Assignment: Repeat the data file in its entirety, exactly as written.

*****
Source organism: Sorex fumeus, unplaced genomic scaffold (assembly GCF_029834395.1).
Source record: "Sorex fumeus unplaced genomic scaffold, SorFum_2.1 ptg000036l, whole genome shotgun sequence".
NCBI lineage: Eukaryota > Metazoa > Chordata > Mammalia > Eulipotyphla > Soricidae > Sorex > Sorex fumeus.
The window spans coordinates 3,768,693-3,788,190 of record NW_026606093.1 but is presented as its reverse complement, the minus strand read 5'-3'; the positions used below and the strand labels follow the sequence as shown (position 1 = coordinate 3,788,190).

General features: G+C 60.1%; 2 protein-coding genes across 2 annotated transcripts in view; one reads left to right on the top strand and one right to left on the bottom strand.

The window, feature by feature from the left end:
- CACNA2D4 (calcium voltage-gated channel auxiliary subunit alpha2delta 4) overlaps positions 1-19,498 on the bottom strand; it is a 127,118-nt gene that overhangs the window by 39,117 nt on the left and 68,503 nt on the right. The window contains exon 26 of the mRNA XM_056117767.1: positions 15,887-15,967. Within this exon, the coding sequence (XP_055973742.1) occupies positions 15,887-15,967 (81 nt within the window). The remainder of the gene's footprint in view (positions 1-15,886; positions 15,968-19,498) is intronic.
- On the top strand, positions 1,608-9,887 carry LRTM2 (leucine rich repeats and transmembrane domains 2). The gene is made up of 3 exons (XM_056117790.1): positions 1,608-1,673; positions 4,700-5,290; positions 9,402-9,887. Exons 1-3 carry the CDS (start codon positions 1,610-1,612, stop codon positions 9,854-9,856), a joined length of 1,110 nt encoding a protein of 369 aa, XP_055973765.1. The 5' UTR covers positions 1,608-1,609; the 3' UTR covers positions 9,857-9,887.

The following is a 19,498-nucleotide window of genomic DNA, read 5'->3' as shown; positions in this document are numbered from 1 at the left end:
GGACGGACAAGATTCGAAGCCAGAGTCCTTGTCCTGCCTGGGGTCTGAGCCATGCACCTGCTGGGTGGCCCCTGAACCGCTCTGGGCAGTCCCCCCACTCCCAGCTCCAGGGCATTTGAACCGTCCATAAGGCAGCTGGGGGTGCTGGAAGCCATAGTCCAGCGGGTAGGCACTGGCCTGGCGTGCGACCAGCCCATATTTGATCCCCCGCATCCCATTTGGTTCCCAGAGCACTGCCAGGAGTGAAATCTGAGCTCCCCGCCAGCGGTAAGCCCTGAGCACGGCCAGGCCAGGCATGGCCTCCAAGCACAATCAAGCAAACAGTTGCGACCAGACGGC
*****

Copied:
Source organism: Sorex fumeus, unplaced genomic scaffold (assembly GCF_029834395.1).
Source record: "Sorex fumeus unplaced genomic scaffold, SorFum_2.1 ptg000036l, whole genome shotgun sequence".
NCBI lineage: Eukaryota > Metazoa > Chordata > Mammalia > Eulipotyphla > Soricidae > Sorex > Sorex fumeus.
The window spans coordinates 3,768,693-3,788,190 of record NW_026606093.1 but is presented as its reverse complement, the minus strand read 5'-3'; the positions used below and the strand labels follow the sequence as shown (position 1 = coordinate 3,788,190).

General features: G+C 60.1%; 2 protein-coding genes across 2 annotated transcripts in view; one reads left to right on the top strand and one right to left on the bottom strand.

The window, feature by feature from the left end:
- CACNA2D4 (calcium voltage-gated channel auxiliary subunit alpha2delta 4) overlaps positions 1-19,498 on the bottom strand; it is a 127,118-nt gene that overhangs the window by 39,117 nt on the left and 68,503 nt on the right. The window contains exon 26 of the mRNA XM_056117767.1: positions 15,887-15,967. Within this exon, the coding sequence (XP_055973742.1) occupies positions 15,887-15,967 (81 nt within the window). The remainder of the gene's footprint in view (positions 1-15,886; positions 15,968-19,498) is intronic.
- On the top strand, positions 1,608-9,887 carry LRTM2 (leucine rich repeats and transmembrane domains 2). The gene is made up of 3 exons (XM_056117790.1): positions 1,608-1,673; positions 4,700-5,290; positions 9,402-9,887. Exons 1-3 carry the CDS (start codon positions 1,610-1,612, stop codon positions 9,854-9,856), a joined length of 1,110 nt encoding a protein of 369 aa, XP_055973765.1. The 5' UTR covers positions 1,608-1,609; the 3' UTR covers positions 9,857-9,887.

The following is a 19,498-nucleotide window of genomic DNA, read 5'->3' as shown; positions in this document are numbered from 1 at the left end:
GGACGGACAAGATTCGAAGCCAGAGTCCTTGTCCTGCCTGGGGTCTGAGCCATGCACCTGCTGGGTGGCCCCTGAACCGCTCTGGGCAGTCCCCCCACTCCCAGCTCCAGGGCATTTGAACCGTCCATAAGGCAGCTGGGGGTGCTGGAAGCCATAGTCCAGCGGGTAGGCACTGGCCTGGCGTGCGACCAGCCCATATTTGATCCCCCGCATCCCATTTGGTTCCCAGAGCACTGCCAGGAGTGAAATCTGAGCTCCCCGCCAGCGGTAAGCCCTGAGCACGGCCAGGCCAGGCATGGCCTCCAAGCACAATCAAGCAAACAGTTGCGACCAGACGGC